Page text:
The origin of the word dragon has been traced to a Greek word, "derkein," meaning "sharp-sighted one," which appears to describe a snake, so when it was converted to Latin, the word became "draco". Dragons have always been the topic of fascination and mystery, as well as being a source of wonder, a symbol of hope and purity, and sometime jealousy, miserliness, maleficence and fierce rage.
Dragons have also been known to be notorious riddle-masters, sentinels of sacred shrines, and hoarders of treasures beyond imagining. It is even said that great philosophers would climb the highest mountains peaks or venture into the lowest caverns to seek the sage advice of dragons in secret.
When not out to slay dragons for immortality, like Sigfried, or for the golden apples of great happiness, like Hercules, we lowly mortals live under the ever-vigilant gaze of dragons. Sometimes we reside in the sphere of a dragon's good fortune. And there are those lucky few who actually get to live under the wing of a dragon's protection.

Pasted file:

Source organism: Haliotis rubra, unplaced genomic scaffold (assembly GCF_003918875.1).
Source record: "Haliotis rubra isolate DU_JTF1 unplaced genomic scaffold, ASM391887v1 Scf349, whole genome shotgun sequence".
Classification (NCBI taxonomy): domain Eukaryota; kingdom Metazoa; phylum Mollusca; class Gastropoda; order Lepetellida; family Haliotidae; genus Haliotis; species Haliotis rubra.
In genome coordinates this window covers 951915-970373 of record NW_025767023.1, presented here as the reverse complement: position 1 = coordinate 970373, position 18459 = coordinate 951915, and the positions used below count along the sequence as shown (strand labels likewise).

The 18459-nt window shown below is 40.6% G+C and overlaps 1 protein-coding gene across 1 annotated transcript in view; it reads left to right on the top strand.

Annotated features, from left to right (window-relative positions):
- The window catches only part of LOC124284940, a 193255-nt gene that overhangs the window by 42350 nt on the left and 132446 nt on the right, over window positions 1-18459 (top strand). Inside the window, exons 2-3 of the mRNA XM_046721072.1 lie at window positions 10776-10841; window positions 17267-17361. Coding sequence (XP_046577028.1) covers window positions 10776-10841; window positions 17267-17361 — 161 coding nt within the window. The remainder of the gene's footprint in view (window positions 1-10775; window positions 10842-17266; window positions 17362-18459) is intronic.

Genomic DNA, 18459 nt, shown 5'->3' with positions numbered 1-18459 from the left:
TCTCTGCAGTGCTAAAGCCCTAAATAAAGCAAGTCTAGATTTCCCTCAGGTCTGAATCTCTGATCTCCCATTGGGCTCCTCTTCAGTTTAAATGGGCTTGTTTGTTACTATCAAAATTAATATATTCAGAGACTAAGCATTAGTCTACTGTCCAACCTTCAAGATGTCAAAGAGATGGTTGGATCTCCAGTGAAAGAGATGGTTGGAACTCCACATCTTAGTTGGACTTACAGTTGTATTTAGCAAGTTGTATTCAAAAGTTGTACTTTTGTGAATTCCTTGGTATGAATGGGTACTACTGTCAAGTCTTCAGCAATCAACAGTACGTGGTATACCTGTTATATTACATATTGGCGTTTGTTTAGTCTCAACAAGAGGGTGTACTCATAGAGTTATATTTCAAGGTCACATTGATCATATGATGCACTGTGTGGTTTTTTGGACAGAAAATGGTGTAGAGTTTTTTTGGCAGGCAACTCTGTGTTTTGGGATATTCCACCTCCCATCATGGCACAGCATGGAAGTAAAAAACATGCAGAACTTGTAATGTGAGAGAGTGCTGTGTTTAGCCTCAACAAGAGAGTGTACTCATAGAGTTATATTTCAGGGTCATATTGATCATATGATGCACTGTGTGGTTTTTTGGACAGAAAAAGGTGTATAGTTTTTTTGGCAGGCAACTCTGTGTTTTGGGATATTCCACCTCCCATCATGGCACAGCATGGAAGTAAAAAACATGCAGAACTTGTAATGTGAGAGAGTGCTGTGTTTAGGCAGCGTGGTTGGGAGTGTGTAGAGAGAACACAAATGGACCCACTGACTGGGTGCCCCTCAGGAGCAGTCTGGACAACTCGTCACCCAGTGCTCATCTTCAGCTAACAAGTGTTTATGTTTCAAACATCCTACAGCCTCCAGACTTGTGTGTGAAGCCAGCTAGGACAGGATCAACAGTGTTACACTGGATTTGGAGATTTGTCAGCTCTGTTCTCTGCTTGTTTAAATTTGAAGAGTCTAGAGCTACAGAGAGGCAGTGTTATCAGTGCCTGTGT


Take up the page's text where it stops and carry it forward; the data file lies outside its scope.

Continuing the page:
Dragons have even crossed over into the real world. Vikings carved dragon figureheads on the prow of their ships because they believed the dragons would endow keen sight and cunning to the Viking warriors. And in China, emperors think they are the real dragons and the sons of the heaven. They sleep on dragon beds, sit on thrones called the dragon seat, and their ceremonial dress is known as dragon robes.
What a Dragon Tattoo Represents on a Woman
A dragon tattoo on a woman usually acknowledges "woman as the creator." Like the dragons of many mythologies, woman's true body form is that of life, the world and the universe. It is this superior form that allows her to be without equal. Dragon body art also represents a flowing, fluid grace that conceals a reserve of power just beneath the cool surface. Studies have shown that women who get dragon tattoos become more self-confident and assertive.